Court casts doubt on the use of electronic signatures

18 December 2019

The decision in Bendigo and Adelaide Bank Limited & Ors v Kenneth Pickard & Anor [2019] SASC 123 is a useful reminder about the importance of precise compliance with the requirements for execution of contracts and other documents as laid out in the Corporations Act 2001 (Cth).

The facts

The case involved a claim for money owed under a guarantee. The guarantee, which comprised a loan deed, was signed on behalf of the guarantors by a company that had been appointed under a power of attorney.

The signatures of two directors of the company were affixed to an electronic copy of the loan deed. Neither of the directors personally authenticated their electronic signatures on the deed. However, the directors had resolved in a directors’ meeting for their electronic signatures to be affixed to certain classes of documents.  The resolution did not expressly refer to the loan deed in question.

The guarantors sought to avoid liability under the guarantee on the basis that the loan deed had not been executed in accordance with the requirements contained in section 127 of the Corporations Act, and accordingly the guarantee was not enforceable.

The decision

Section 127 of the Corporations Act states that a company may execute a document by two directors (or one in the case of a sole director company) “signing” the document.

The Court determined that the manner in which the loan deed was signed did not satisfy these requirements and accordingly the guarantee was unenforceable.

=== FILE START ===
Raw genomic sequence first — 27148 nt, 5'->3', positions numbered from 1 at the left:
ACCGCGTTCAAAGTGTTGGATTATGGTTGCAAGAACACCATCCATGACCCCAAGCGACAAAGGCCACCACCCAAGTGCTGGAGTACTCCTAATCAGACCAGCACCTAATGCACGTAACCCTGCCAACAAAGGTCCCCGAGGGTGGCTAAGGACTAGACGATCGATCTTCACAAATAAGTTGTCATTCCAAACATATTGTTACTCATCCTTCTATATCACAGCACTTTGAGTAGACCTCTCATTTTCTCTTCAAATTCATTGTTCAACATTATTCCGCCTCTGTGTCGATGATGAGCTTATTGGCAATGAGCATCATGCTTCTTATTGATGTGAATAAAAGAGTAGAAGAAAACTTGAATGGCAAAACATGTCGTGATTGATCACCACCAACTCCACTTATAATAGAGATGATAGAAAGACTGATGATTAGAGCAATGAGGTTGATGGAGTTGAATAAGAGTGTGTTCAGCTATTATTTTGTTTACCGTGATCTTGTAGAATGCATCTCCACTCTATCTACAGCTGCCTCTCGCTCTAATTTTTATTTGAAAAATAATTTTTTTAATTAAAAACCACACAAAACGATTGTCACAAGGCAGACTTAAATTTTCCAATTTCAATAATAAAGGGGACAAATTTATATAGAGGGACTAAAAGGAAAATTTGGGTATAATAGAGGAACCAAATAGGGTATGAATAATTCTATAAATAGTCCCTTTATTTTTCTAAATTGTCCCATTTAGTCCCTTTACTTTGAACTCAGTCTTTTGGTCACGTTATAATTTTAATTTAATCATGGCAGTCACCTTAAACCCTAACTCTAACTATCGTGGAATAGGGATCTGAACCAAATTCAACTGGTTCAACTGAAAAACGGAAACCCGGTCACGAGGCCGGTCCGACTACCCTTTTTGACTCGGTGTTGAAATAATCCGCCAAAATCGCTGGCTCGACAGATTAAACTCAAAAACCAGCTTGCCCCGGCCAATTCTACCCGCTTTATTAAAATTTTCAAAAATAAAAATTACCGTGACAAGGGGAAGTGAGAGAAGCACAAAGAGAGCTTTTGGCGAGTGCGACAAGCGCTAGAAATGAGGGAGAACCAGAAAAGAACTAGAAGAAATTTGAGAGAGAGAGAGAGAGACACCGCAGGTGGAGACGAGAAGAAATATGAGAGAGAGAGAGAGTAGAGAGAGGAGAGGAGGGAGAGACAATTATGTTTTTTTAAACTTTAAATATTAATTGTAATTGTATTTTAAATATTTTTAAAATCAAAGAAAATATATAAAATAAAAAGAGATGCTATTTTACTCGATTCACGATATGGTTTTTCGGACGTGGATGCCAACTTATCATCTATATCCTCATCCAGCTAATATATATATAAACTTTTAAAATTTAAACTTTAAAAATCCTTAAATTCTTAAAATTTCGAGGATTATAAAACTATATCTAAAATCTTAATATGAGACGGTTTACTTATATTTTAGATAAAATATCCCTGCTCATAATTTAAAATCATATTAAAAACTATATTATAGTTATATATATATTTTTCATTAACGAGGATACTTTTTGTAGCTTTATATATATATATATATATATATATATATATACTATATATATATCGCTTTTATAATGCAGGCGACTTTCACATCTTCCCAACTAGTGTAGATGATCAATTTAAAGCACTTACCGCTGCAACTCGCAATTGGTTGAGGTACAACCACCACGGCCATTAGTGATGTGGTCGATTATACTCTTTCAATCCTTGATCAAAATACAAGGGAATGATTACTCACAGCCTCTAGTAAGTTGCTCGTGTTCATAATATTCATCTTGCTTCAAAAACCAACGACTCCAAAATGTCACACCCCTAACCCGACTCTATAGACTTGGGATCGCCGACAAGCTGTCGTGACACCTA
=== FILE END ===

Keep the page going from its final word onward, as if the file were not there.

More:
In the course of examining what it means to “sign” a document, the court expressed the view that:

  • company officers must either physically sign the same copy of a document (although they need not do so in each other’s presence) or personally authenticate the marks appearing on the document as their signatures;
  • there must be a single, static document and it is not permissible to copy and paste electronic signatures on an electronic document one after the other;
  • where electronic signatures are affixed simultaneously to an electronic document the officers must take the additional step of personally authenticating their signatures;
  • copying and pasting a facsimile signature onto a document will not comply with section 127 if this is done by an unknown person.

The outcome

Whilst the judge’s findings in this case may be at odds with the ever-increasing commercial world it is best practice for deeds and other agreements to be signed personally by company officers on a single, static document.  Failure to do so may result in the document being unenforceable.

This article provides general comments only.  It does not purport to be legal advice.  Before acting on the basis of any material contained in this article, we recommend that you seek professional advice.


Author: Kylie Dunn, Senior Associate in our Disputes Team

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